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Listen the podcast**Probability** is a measure that describes the likelihood of a particular event occurring within a set of possible events. It is expressed on a scale ranging from 0 (indicating that an event is impossible) to 1 (indicating that an event is certain). It can also be expressed as a percentage between 0% and 100%.

Probability provides a framework for quantifying the uncertainty associated with predictions, inferences, decisions and random events. To understand and calculate it, it is essential to understand the following concepts:

**Experiment**: Any action or procedure that can produce well-defined results. Example: throwing a die.**Sample space**: The set of all possible outcomes of an experiment. For the example of the die, the sample space is $S = {1, 2, 3, 4, 5, 6}$ (since they are all the possible faces that can come out when rolling a die).**Event**: Also called an occurrence, it is the specific subset of outcomes within a sample space. In our example, referring to the event of getting an even number would be represented as $E = {2, 4, 6}$ (since all those numbers are even).

The probability of an event is calculated as the ratio of the number of favorable outcomes for that event to the total number of outcomes in the sample space. For example, the probability of getting an even number when rolling a die is:

$P(E) = \frac{3}{6} = 0.5$

As we have seen, an **event** is the result of a random experiment and always has a probability associated with it. Often we may be interested in relating the probabilities between two events, and this is done through operations between events.

The event that occurs if at least one of the two events occurs. It is denoted by $A \cup B$. For example, if $A$ is the event of getting a 2 on a die roll and $B$ is the event of getting a 3, then $A \cup B$ is the event of getting a 2 or a 3.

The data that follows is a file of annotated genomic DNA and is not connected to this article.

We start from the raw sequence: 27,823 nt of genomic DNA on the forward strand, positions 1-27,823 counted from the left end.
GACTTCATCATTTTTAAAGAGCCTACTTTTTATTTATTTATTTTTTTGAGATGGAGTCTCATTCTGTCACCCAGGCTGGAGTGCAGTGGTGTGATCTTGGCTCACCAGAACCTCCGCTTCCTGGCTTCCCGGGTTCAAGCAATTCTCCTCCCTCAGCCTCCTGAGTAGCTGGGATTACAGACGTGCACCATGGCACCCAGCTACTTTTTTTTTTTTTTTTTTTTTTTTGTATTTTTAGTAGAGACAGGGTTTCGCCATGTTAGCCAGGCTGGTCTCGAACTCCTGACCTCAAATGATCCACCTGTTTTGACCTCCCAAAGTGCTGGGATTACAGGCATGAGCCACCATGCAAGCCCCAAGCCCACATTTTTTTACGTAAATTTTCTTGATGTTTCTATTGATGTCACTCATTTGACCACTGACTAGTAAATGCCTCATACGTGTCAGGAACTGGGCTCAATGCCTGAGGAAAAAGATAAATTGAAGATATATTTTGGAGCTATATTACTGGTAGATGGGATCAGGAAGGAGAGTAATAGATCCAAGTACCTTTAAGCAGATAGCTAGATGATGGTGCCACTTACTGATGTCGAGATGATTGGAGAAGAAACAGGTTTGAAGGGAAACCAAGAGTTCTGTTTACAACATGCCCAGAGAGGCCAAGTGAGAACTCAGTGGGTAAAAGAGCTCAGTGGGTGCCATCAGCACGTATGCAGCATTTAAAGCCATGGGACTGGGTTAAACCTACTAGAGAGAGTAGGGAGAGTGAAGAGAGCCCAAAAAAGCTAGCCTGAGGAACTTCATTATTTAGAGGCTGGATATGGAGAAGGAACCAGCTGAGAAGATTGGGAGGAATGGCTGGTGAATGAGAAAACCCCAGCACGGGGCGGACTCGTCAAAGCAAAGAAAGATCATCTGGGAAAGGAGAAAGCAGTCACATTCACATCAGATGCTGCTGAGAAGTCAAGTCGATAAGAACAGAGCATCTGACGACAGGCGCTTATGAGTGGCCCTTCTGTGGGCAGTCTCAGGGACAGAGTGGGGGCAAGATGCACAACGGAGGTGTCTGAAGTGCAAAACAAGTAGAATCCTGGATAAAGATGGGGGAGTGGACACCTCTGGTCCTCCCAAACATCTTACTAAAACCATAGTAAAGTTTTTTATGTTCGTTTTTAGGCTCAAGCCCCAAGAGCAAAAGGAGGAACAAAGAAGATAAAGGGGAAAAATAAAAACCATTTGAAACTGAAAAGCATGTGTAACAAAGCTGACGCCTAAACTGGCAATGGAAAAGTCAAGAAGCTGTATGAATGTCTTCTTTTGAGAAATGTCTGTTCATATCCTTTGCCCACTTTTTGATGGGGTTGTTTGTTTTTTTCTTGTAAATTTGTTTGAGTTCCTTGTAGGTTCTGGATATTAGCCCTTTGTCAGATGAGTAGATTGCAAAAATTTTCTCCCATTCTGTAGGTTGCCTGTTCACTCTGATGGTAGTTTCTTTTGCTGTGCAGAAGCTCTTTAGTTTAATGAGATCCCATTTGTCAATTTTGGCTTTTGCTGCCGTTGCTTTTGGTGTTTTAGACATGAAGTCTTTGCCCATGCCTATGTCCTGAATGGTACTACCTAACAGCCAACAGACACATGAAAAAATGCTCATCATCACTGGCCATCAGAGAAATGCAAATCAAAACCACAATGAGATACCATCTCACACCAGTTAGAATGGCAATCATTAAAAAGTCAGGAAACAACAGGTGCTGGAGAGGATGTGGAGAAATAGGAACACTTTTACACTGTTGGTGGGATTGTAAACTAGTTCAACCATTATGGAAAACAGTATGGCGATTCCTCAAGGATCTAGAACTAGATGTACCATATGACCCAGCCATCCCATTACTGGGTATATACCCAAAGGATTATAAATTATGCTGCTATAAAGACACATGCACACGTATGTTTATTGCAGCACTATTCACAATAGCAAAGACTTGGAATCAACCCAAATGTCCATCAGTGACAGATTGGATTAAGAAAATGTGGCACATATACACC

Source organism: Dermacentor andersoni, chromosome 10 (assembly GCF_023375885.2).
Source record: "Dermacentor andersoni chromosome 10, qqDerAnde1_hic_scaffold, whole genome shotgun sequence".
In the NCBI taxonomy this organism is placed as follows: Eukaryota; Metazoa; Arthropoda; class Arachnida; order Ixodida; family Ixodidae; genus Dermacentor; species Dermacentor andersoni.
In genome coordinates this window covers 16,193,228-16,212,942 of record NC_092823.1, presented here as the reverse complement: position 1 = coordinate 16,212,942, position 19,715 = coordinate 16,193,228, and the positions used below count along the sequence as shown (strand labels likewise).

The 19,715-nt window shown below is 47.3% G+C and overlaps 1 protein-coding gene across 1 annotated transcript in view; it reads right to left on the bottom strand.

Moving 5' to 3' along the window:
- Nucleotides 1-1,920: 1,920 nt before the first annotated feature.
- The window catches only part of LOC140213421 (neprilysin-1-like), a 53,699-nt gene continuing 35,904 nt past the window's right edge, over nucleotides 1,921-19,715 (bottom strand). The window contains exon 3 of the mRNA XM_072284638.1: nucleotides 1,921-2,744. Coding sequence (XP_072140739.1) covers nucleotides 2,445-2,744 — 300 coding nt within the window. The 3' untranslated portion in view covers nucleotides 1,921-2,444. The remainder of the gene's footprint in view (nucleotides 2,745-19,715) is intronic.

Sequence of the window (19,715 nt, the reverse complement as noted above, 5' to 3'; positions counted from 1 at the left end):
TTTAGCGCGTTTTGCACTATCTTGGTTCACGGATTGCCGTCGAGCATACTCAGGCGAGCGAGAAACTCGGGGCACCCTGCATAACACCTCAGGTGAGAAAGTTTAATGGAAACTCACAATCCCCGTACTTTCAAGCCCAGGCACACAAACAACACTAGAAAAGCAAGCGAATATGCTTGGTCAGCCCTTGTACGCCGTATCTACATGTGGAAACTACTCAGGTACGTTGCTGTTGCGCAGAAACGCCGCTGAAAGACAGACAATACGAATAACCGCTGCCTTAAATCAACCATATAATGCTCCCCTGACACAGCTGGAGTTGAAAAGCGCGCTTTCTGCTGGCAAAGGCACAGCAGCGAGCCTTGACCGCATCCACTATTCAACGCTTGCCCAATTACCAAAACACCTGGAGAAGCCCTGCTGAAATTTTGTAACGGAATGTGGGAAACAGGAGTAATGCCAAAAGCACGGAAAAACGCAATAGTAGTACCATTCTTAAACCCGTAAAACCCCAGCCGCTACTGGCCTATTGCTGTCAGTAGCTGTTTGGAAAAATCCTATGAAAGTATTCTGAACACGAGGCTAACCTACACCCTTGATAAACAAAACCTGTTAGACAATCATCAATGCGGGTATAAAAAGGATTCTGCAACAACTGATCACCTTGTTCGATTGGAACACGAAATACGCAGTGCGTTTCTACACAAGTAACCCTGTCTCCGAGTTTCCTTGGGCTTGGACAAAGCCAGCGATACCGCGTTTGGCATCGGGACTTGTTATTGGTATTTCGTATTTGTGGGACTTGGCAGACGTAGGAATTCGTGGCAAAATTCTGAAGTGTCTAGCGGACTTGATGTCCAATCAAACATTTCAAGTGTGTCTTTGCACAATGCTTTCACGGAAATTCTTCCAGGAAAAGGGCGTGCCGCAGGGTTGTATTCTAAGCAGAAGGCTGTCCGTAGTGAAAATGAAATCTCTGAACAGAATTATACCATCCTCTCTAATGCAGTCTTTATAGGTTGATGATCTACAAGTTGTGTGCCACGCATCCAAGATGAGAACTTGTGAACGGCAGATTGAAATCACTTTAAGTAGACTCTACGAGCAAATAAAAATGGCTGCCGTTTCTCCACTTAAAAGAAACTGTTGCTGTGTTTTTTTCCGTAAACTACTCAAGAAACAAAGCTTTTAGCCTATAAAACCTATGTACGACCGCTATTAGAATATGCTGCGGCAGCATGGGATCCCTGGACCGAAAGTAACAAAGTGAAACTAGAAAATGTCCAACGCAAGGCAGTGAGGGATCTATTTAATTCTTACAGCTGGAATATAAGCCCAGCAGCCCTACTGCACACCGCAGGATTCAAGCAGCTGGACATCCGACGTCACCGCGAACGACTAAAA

The event that occurs if both events occur at the same time. It is denoted by $A \cap B$. For example, if $A$ is the event of getting a number less than 4 and $B$ is the event of getting an even number, then $A \cap B$ is the event of getting a 2 (because it is even and the only number less than 4).

The event that occurs if the given event does not occur. It is denoted by $A'$. For example, if $A$ is the event of getting an even number by rolling a die, then $A'$ is the event of getting an odd number.

The event that occurs if the first event occurs but not the second. It is denoted by $A - B$. For example, if $A$ is the event of obtaining a number less than 4 and $B$ is the event of obtaining an even number, then $A - B$ is the event of obtaining a 1 or a 3.

There are several types of probability, each suitable for different contexts or situations. Some of the most common are:

**Classical probability**: This is based on situations where all possible outcomes are equally likely. For example, if we flip a coin, each side has a 50% probability of coming up.**Empirical probability**: It is also called frequentist because it is based on real experiments and observations. The probability of an event is determined by observing how often it occurs after many trials or experiments. For example, if a coin tossed 100 times, comes up heads 55 times, the empirical probability of getting heads would be $\frac{55}{100} = 0.55$.**Subjective probability**: This is an estimate based on a person's belief, often without a solid empirical basis. For example, a meteorologist might say there is a 70% chance of rain based on his or her experience and intuition, in addition to the available data.**Conditional probability**: It is the probability that an event $A$ occurs given that another event $B$ has already occurred. It is denoted as $P(A|B)$. It is one of the most studied probabilities in the field of Machine Learning, since the**Bayes' theorem**is derived from it.**Joint probability**: It is the probability that two or more events occur simultaneously. It is denoted as $P(A \cap B)$.

These types of probability allow addressing different situations and problems in the field of statistics and probability, and are fundamental in many applications, including decision making, Machine Learning and scientific research.

**Bayes' theorem** is a fundamental tool in statistics that allows us to update our beliefs in the face of new evidence.

Let's imagine we have a bag with 100 marbles: 30 are red and 70 are blue. If we draw a marble at random, the probability that it is red is 30% and the probability that it is blue is 70%. Now, suppose a friend, unseen by us, picks a marble out of the bag and says, "The marble I picked has stripes on it." If we now knew that 50% of the red marbles have stripes and only 10% of the blue marbles have stripes, given this new information, what is the probability that the marble our friend chose is red? This is where Bayes' theorem applies.

This way we can recalculate the probability that the marble is red and has stripes, given the new information.